Mumbai, June 21 (IANS) With coal supply remaining erratic and controversies dogging nuclear energy, hydro-power could hold the key to India's energy security and put an end to power cuts, according to a study released here Thursday.
Given India's tight domestic coal supply and increasing reliance on imported coal, hydro-electric capacity with foreign direct investment (FDI) can provide the country with adequate power, says the report by HSBC Global Research.
While the thermal power producers have yet to be assured of uninterrupted fuel supply, nuclear power projects in Maharashtra and Tamil Nadu face uncertainties, experts say.
On the other hand, hydel power projects could attract FDI as proved in the 1,200 megawatts (MW) Teesta-III project in Sikkim where six players have invested Rs.750 crore.
This has resulted in nearly 70 percent of the work being completed and the generation from the first unit likely to start in a year, a top official associated with the project said.
Hydro-projects are more eco-friendly, cost-efficient and a renewable source. They do not emit green house gases unlike coal-based projects which contribute over 50 percent of global carbon emissions, the report said.
However, the tariffs of new hydro-projects, at Rs.3.50-4.00 per unit is close to that of imported coal-based projects due to the initial high fixed costs, long gestation period, low utilisation and high capital costs, but it could be offset from the sale of CERs (Certified Emission Reduction), it pointed out.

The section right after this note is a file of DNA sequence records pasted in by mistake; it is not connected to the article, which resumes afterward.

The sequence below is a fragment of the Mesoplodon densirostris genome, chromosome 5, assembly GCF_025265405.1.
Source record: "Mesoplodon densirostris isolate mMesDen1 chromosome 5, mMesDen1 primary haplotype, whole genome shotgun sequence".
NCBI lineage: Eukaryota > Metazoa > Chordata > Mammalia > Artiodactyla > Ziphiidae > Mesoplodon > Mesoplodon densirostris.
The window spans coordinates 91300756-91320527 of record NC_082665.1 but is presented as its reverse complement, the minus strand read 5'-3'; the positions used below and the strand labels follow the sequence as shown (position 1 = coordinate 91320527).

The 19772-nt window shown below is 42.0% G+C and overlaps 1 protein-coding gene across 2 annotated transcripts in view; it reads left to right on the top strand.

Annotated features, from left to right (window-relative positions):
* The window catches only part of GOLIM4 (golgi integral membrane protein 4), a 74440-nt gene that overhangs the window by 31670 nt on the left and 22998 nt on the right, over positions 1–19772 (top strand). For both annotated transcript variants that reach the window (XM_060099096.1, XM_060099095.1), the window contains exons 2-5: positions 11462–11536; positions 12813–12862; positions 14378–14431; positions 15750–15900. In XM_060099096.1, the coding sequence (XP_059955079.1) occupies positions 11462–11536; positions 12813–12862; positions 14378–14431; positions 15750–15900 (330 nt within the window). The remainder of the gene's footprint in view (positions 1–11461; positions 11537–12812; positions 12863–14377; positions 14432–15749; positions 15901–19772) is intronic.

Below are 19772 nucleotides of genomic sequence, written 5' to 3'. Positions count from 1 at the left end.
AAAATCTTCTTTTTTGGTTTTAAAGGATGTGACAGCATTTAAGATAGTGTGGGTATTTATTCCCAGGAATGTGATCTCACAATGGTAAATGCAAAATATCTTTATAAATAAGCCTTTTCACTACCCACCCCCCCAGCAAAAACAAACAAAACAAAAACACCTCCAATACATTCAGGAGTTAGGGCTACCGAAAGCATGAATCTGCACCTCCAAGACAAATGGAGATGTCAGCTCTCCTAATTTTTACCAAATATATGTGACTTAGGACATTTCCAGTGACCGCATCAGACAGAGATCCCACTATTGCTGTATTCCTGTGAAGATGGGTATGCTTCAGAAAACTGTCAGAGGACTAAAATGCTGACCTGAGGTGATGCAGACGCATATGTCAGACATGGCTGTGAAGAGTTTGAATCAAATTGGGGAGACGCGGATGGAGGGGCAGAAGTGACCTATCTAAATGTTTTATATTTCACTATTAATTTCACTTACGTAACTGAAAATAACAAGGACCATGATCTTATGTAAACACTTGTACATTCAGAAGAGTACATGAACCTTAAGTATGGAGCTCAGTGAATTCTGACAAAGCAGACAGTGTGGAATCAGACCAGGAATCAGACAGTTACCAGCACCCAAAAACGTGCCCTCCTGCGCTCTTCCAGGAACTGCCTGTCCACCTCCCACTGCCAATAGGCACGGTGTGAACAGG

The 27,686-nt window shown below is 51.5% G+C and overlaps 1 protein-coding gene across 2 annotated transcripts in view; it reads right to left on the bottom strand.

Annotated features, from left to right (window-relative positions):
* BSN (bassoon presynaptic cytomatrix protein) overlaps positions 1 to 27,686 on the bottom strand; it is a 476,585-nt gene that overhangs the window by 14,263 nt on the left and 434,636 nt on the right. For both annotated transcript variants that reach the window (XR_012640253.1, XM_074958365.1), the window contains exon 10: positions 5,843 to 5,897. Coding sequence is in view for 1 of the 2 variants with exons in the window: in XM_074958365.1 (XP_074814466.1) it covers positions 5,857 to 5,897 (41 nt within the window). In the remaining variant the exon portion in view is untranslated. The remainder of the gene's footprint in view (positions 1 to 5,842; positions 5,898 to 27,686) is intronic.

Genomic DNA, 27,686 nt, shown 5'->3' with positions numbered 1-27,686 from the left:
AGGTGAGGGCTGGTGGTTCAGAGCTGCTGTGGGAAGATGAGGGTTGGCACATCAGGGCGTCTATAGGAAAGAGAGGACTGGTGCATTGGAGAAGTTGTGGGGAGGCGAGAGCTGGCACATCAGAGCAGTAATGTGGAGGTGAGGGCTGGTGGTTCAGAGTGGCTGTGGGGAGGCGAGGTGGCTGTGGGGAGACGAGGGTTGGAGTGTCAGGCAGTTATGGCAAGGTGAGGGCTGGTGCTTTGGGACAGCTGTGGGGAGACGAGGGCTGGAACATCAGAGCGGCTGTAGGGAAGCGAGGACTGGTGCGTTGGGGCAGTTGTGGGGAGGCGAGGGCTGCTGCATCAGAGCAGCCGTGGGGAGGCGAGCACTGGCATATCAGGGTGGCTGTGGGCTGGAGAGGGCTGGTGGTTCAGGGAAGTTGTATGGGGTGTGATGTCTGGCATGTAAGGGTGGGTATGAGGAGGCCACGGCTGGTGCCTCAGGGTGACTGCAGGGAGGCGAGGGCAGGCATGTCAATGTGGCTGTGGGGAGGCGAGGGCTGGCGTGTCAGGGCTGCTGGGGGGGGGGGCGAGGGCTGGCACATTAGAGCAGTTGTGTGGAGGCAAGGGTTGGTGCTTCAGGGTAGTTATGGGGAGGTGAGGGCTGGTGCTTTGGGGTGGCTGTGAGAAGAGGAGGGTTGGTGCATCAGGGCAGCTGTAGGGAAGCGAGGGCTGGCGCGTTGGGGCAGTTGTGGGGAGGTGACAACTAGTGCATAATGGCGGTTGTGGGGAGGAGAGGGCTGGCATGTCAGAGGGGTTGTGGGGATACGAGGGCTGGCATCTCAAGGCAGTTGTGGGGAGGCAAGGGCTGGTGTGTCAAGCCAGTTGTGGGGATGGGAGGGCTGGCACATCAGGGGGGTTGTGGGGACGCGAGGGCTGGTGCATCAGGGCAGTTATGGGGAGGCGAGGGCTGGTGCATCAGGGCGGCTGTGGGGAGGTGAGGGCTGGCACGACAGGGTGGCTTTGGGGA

As per the Central Electricity Authority, hydro potential in India is estimated at 145 (gigawatts) GW, of which installed capacity is is around 34 GW and another 12 GW is under construction, or around 32 percent of the estimated total potential.
Nearly three-fourths of the balance 99 GW falls in four states, Jammu & Kashmir, Himachal Pradesh, Arunachal Pradesh and Uttarakhand on the rivers fed by melting ice.
With potential FDI availability, including possible World Bank support, many similar projects can be established along the Himalayan rivers, said Destimoney Securities CEO and MD Sudip Bandyopadhyay.
He explained that hydro-electricity is one of the leading sources of clean energy and for an energy starved nation like India blessed with many rivers.
Incidentally, Minister of State for Power K.C. Venugopal recently spoke in the Lok Sabha on the potential for hydro-power in India.
In a written reply Venugopal said that of the total identified capacity, around 33,320.8 MW (22.93 percent) has been developed.
The minister admitted that 66.66 percent of the total identified potential is yet to be developed.
A report of the World Bank, which has been involved in hydro-power in India since over five decades, said that severe power shortage, with over 40 percent of the country's population without access to electricity, stifles economic growth and hampers employment generation.
Ay present, the World Bank is supporting the Rampur Hydro-power Project on Sutlej river in Himachal Pradesh and evaluating giving support to two more - one in Himachal Pradesh on the same river and another on Alaknanda river in Uttarakhand.